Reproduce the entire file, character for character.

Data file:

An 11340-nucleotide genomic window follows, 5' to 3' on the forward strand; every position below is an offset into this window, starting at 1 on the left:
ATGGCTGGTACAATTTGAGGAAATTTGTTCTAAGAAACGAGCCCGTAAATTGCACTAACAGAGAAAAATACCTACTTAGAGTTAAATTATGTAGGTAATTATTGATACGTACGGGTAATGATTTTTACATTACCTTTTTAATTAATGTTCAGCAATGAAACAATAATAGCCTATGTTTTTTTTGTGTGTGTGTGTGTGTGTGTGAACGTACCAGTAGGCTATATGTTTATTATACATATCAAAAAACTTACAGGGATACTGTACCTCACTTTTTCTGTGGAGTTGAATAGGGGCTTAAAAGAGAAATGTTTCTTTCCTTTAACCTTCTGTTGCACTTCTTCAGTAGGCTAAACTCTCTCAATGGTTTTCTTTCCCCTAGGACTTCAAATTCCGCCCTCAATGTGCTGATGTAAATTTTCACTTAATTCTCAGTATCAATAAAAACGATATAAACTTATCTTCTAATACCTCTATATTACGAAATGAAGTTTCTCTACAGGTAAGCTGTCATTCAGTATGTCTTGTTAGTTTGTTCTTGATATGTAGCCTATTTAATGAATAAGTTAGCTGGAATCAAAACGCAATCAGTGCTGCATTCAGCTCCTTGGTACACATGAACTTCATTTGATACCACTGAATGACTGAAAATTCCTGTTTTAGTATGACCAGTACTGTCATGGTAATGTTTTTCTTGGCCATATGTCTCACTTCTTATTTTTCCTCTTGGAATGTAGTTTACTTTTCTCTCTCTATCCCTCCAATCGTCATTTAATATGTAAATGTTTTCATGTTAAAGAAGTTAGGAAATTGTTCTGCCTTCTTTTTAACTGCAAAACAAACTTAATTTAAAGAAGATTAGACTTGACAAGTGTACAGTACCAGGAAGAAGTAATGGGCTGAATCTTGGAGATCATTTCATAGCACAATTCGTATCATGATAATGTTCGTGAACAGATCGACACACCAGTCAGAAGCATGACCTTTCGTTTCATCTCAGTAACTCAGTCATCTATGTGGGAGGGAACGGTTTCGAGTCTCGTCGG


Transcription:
An 11340-nucleotide genomic window follows, 5' to 3' on the forward strand; every position below is an offset into this window, starting at 1 on the left:
ATGGCTGGTACAATTTGAGGAAATTTGTTCTAAGAAACGAGCCCGTAAATTGCACTAACAGAGAAAAATACCTACTTAGAGTTAAATTATGTAGGTAATTATTGATACGTACGGGTAATGATTTTTACATTACCTTTTTAATTAATGTTCAGCAATGAAACAATAATAGCCTATGTTTTTTTTGTGTGTGTGTGTGTGTGTGTGAACGTACCAGTAGGCTATATGTTTATTATACATATCAAAAAACTTACAGGGATACTGTACCTCACTTTTTCTGTGGAGTTGAATAGGGGCTTAAAAGAGAAATGTTTCTTTCCTTTAACCTTCTGTTGCACTTCTTCAGTAGGCTAAACTCTCTCAATGGTTTTCTTTCCCCTAGGACTTCAAATTCCGCCCTCAATGTGCTGATGTAAATTTTCACTTAATTCTCAGTATCAATAAAAACGATATAAACTTATCTTCTAATACCTCTATATTACGAAATGAAGTTTCTCTACAGGTAAGCTGTCATTCAGTATGTCTTGTTAGTTTGTTCTTGATATGTAGCCTATTTAATGAATAAGTTAGCTGGAATCAAAACGCAATCAGTGCTGCATTCAGCTCCTTGGTACACATGAACTTCATTTGATACCACTGAATGACTGAAAATTCCTGTTTTAGTATGACCAGTACTGTCATGGTAATGTTTTTCTTGGCCATATGTCTCACTTCTTATTTTTCCTCTTGGAATGTAGTTTACTTTTCTCTCTCTATCCCTCCAATCGTCATTTAATATGTAAATGTTTTCATGTTAAAGAAGTTAGGAAATTGTTCTGCCTTCTTTTTAACTGCAAAACAAACTTAATTTAAAGAAGATTAGACTTGACAAGTGTACAGTACCAGGAAGAAGTAATGGGCTGAATCTTGGAGATCATTTCATAGCACAATTCGTATCATGATAATGTTCGTGAACAGATCGACACACCAGTCAGAAGCATGACCTTTCGTTTCATCTCAGTAACTCAGTCATCTATGTGGGAGGGAACGGTTTCGAGTCTCGTCGG